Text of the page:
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Elizabeth Engelhardt, Chair Burdine 437, Mailcode B7100, Austin, TX 78712 • 512-471-7277

Fall 2004

AMS 315 • What is Mental Health? Psychology, Self, & American Culture-W

Unique Days Time Location Instructor
27809 TTh
3:30 PM-5:00 PM
PAR 303
Grogan

Course Description

In our fast-paced and rootless modern society, treatment for mental illness can become a means of either pacifying discontented individuals or of rehabilitating them to function more effectively in positions actually precarious to their mental health. This course will consider the experience of mental health and illness in a culture that obscures a picture of “true” mental health (which might include such aspects as social connectedness and spirituality) and devalues activities and perceptions that might contribute to a more authentic experience of fulfillment and satisfaction for the individual. Visions of mental health and the “good life” are poorly articulated in American culture and are circumscribed by unrealistic ideals of material abundance as well as total personal independence and control of one’s life. Confusion surrounding what the “good life” might be is only compounded by divisions within the mental health fields, including the rivalry between biological and environmental understandings of mental and emotional problems and the increasing explanatory power of psychopharmacological treatment which often prevails over social or cultural formulations. By constructing mental illnesses as distinct biological entities with precise quantitative characteristics, both mental health professionals and members of American society neglect the contribution of social and cultural values to illness. The course will examine these trends and will evaluate alternative models to understanding mental health. Authors like R.D. Laing and Thomas Szasz have been fundamental contributors to the anti-psychiatry movement which began in the 60s and has maintained influence into the present. These critics and others point to the socially constructed nature of diagnosis, to the social control mechanisms implicit in social categorization, and to the inadequacy of psychotherapy in the face of such deeply ingrained social problems. In addition to reading direct criticism of the field of psychology and of the processes of diagnosis and treatment, students will read literary works that attempt to capture the experience of mental illness. By considering such works as Charlotte Perkins Gilman’s “The Yellow Wallpaper”, Sylvia Plath’s Ariel, and Joanne Greenberg’s I Never Promised You a Rose Garden, students will see vividly illustrated the parallel tensions involved in the experience of mental illness and the conflicts presented by treatment attempts. The examination of such works will also afford the opportunity to consider the role of factors like gender and socioeconomic status in the experience of mental distress. Finally, students will read several works including Cushman’s Constructing the Self: Constructing America, Schumaker’s The Age of Insanity, and Lasch’s The Culture of Narcissism which explore aspects of American society that contribute to individual and cultural identity and to the “crisis” in mental health care and treatment. These sources will provide both a historical and cultural context from which to understand our current state of psychological concerns.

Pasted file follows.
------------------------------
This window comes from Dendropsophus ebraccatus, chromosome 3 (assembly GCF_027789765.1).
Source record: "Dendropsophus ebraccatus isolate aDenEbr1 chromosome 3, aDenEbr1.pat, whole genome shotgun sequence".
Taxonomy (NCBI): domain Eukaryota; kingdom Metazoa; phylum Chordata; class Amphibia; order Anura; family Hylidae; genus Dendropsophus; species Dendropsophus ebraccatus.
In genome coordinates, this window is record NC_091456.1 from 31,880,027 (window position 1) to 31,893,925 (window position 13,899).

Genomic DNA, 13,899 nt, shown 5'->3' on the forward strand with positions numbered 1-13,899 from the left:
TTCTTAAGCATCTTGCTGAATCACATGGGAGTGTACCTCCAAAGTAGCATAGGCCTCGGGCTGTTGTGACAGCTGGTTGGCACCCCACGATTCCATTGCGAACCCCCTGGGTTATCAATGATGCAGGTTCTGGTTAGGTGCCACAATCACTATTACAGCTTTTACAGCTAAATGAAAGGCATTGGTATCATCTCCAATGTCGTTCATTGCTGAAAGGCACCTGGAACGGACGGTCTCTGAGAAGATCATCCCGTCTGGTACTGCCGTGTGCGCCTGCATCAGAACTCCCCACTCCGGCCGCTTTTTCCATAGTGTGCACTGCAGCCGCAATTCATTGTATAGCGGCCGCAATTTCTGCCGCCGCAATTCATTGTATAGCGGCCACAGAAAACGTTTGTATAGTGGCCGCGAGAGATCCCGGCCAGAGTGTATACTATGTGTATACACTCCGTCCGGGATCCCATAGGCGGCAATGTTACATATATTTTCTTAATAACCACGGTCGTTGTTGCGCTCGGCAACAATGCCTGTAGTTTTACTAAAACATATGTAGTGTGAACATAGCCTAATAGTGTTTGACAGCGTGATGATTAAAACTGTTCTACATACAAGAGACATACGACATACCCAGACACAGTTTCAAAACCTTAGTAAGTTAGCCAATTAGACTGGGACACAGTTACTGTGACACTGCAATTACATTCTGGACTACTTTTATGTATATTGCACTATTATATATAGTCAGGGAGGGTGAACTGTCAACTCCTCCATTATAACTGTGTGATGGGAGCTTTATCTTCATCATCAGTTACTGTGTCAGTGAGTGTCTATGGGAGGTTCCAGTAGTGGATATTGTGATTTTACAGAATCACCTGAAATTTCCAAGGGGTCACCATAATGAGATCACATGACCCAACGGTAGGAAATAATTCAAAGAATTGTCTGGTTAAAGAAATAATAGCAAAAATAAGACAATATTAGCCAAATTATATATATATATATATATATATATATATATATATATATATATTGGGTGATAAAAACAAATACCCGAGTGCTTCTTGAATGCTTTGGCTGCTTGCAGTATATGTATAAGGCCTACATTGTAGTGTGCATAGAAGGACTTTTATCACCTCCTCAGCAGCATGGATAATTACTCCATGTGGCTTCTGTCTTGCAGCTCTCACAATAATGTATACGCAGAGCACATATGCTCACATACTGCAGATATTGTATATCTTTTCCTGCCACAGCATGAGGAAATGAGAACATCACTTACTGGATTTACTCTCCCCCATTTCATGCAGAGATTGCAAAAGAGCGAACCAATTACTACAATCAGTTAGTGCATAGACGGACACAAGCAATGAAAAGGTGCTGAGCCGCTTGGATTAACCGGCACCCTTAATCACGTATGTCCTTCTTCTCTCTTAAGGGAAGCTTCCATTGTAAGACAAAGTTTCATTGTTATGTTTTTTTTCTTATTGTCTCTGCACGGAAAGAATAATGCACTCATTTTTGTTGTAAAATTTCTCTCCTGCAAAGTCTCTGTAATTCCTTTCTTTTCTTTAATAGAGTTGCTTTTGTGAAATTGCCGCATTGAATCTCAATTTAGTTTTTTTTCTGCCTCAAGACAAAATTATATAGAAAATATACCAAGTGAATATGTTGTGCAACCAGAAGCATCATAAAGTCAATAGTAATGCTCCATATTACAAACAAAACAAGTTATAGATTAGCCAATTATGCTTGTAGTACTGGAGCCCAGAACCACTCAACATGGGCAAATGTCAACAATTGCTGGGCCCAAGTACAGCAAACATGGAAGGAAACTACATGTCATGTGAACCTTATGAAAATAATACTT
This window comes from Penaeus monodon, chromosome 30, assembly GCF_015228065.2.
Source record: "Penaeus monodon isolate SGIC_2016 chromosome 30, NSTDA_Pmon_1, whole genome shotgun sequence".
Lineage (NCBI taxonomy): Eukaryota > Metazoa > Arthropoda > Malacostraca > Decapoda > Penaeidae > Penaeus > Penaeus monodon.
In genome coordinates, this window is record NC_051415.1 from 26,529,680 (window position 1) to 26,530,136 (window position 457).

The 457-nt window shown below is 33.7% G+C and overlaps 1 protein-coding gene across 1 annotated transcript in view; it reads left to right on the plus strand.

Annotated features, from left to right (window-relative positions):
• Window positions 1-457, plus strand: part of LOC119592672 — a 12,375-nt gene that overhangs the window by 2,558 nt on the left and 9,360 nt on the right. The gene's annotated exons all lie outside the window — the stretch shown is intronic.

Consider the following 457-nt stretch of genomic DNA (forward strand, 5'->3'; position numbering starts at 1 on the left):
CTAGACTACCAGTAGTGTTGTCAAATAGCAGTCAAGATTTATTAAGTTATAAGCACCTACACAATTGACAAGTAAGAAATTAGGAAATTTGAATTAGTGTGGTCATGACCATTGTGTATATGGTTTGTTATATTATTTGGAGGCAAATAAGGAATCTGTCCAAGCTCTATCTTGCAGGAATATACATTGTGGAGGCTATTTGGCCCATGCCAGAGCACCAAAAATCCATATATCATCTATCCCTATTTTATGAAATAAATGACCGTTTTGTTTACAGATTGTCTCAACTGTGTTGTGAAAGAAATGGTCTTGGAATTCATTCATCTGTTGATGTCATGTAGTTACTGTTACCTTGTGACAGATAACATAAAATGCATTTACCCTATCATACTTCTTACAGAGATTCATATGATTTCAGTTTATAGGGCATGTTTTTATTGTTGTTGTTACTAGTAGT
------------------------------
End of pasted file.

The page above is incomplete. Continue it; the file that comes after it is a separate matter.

Texts

Schumaker, John F.The Age of Insanity: Modernity and Mental Health. Greenberg, Joanne. I Never Promised You a Rose Garden. Plath, Sylvia. Ariel. Gilman, Charlotte Perkins. The Yellow Wallpaper. Cushman, Philip. Constructing the self, Constructing America: a cultural history of psychotherapy. Lasch, Christopher. The Culture of Narcissism: American life in an age of diminishing expectations. Course Packet, excerpts from: Herman, Ellen. The Romance of American Psychology : political culture in the age of experts. Richardson, Frank C. et al. Re-envisioning Psychology: Moral Dimensions of Theory and Practice. Luhrmann, Tanya. Of Two Minds : the growing disorder in American psychiatry. May, Rollo. Man’s Search for Himself. Middlebrook, Diane Wood. Her husband : Hughes and Plath--a marriage. Szasz, Thomas. The Myth of Mental Illness. Hillman, James and Ventura, Michael. We’ve had a Hundred Years of Psychotherapy and the World is Getting Worse. Riesman, David. The Lonely Crowd: a study of the changing American character. Laing, R.D. The Divided Self : an existential study in sanity and madness. Articles, including: Emerson, Ralph Waldo. “Self-Reliance.” Conrad, P. (1992) “Medicalization and Social Control.” Films One Flew over the Cuckoo’s Nest Frontline: Welcome to Happy Valley

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